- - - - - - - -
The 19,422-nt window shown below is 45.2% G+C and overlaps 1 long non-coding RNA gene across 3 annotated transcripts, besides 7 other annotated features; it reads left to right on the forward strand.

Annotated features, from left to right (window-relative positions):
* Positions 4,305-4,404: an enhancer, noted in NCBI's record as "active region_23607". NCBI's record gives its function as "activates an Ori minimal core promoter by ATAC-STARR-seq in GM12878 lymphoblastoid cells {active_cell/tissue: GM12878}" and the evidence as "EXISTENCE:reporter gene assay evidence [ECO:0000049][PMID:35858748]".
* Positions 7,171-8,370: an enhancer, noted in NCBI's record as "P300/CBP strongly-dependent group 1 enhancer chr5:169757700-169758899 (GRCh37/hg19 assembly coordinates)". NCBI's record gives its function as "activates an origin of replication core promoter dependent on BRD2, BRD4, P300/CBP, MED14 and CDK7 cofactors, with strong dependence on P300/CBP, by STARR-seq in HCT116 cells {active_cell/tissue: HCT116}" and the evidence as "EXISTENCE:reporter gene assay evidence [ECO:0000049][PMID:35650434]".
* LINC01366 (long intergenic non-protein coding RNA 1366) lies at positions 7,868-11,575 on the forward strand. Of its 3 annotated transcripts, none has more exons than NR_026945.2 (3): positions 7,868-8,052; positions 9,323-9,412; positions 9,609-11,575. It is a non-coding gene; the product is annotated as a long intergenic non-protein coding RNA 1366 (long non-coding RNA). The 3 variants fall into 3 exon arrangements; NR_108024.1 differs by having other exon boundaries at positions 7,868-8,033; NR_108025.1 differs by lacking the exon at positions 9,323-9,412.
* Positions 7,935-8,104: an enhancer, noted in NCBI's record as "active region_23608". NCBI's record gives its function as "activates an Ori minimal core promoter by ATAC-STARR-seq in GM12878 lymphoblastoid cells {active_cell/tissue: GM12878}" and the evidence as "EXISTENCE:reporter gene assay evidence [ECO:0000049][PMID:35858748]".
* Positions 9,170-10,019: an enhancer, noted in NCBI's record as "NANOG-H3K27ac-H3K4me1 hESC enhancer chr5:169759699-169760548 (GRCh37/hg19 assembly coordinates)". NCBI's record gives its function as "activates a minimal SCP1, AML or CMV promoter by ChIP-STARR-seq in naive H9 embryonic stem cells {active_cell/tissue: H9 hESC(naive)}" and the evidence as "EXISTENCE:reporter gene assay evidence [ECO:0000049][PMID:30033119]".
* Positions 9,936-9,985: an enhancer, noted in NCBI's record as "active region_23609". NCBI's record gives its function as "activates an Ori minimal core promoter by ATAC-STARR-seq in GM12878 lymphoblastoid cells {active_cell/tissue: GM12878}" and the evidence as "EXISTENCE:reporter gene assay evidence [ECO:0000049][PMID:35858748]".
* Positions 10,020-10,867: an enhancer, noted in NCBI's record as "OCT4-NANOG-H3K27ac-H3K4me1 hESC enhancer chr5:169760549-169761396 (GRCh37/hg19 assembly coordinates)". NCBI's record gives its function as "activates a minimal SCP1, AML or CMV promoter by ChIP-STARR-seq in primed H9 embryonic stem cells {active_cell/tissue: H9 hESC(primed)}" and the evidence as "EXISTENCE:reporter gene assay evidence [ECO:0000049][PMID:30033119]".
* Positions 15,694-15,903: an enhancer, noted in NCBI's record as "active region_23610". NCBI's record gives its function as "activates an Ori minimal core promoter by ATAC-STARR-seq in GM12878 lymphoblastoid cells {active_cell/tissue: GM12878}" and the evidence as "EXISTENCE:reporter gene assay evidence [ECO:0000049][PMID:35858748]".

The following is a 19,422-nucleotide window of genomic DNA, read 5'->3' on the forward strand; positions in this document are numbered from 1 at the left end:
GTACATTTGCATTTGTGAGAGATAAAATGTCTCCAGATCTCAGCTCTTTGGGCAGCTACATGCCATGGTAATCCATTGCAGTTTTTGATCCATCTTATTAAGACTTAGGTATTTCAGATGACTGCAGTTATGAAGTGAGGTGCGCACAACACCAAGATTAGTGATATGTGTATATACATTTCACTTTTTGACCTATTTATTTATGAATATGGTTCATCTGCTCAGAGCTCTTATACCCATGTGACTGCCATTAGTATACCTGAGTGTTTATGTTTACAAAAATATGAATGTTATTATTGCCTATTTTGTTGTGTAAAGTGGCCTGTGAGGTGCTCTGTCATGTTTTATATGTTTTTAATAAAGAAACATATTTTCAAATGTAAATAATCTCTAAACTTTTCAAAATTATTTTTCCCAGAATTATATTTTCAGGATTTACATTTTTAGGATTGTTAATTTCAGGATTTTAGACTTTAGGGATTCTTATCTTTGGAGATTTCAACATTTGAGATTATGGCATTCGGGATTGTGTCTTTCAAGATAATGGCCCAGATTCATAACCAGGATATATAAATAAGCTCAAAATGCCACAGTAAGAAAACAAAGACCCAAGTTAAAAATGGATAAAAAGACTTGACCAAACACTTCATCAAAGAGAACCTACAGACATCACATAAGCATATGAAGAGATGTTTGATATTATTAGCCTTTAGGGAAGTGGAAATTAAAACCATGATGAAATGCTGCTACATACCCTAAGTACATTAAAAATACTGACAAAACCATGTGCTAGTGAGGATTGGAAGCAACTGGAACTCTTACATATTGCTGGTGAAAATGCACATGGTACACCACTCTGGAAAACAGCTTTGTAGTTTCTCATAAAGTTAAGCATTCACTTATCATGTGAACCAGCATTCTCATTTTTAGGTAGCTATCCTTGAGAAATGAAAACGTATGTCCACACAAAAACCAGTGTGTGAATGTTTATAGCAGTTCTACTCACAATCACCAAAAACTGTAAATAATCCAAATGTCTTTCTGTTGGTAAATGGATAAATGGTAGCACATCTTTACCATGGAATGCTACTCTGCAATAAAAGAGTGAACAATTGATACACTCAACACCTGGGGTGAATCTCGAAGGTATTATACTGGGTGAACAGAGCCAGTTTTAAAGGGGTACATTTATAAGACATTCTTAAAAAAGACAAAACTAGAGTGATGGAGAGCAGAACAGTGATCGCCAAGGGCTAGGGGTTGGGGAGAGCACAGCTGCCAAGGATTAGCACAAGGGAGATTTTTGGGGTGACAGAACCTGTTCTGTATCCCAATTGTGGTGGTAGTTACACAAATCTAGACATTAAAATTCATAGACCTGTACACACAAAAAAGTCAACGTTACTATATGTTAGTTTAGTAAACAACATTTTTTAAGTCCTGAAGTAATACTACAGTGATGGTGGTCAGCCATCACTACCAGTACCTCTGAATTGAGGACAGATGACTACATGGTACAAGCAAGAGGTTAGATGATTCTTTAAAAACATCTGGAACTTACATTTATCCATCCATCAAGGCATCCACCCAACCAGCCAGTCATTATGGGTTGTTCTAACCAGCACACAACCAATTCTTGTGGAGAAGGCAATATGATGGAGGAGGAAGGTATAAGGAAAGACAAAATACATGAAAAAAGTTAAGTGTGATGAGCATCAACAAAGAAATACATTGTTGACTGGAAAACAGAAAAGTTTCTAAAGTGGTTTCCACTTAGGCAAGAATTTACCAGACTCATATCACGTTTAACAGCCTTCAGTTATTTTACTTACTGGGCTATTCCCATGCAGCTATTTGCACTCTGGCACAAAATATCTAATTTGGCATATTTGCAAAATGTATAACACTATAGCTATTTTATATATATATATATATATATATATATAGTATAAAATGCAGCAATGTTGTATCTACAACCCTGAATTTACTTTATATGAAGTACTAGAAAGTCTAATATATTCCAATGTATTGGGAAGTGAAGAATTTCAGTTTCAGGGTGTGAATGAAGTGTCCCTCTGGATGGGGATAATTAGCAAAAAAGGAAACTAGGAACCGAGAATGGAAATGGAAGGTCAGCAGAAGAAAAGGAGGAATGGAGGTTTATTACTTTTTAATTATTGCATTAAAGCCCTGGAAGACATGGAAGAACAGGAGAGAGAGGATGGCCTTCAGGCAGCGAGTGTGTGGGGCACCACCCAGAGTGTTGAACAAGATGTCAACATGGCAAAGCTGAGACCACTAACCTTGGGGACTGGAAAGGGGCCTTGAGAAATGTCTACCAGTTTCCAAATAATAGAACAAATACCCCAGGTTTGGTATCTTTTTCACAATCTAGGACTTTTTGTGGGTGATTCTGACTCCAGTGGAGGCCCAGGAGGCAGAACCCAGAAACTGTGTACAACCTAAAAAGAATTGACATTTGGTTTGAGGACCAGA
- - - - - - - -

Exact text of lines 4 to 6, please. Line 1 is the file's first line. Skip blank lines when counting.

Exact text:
* Positions 7,171-8,370: an enhancer, noted in NCBI's record as "P300/CBP strongly-dependent group 1 enhancer chr5:169757700-169758899 (GRCh37/hg19 assembly coordinates)". NCBI's record gives its function as "activates an origin of replication core promoter dependent on BRD2, BRD4, P300/CBP, MED14 and CDK7 cofactors, with strong dependence on P300/CBP, by STARR-seq in HCT116 cells {active_cell/tissue: HCT116}" and the evidence as "EXISTENCE:reporter gene assay evidence [ECO:0000049][PMID:35650434]".
* LINC01366 (long intergenic non-protein coding RNA 1366) lies at positions 7,868-11,575 on the forward strand. Of its 3 annotated transcripts, none has more exons than NR_026945.2 (3): positions 7,868-8,052; positions 9,323-9,412; positions 9,609-11,575. It is a non-coding gene; the product is annotated as a long intergenic non-protein coding RNA 1366 (long non-coding RNA). The 3 variants fall into 3 exon arrangements; NR_108024.1 differs by having other exon boundaries at positions 7,868-8,033; NR_108025.1 differs by lacking the exon at positions 9,323-9,412.
* Positions 7,935-8,104: an enhancer, noted in NCBI's record as "active region_23608". NCBI's record gives its function as "activates an Ori minimal core promoter by ATAC-STARR-seq in GM12878 lymphoblastoid cells {active_cell/tissue: GM12878}" and the evidence as "EXISTENCE:reporter gene assay evidence [ECO:0000049][PMID:35858748]".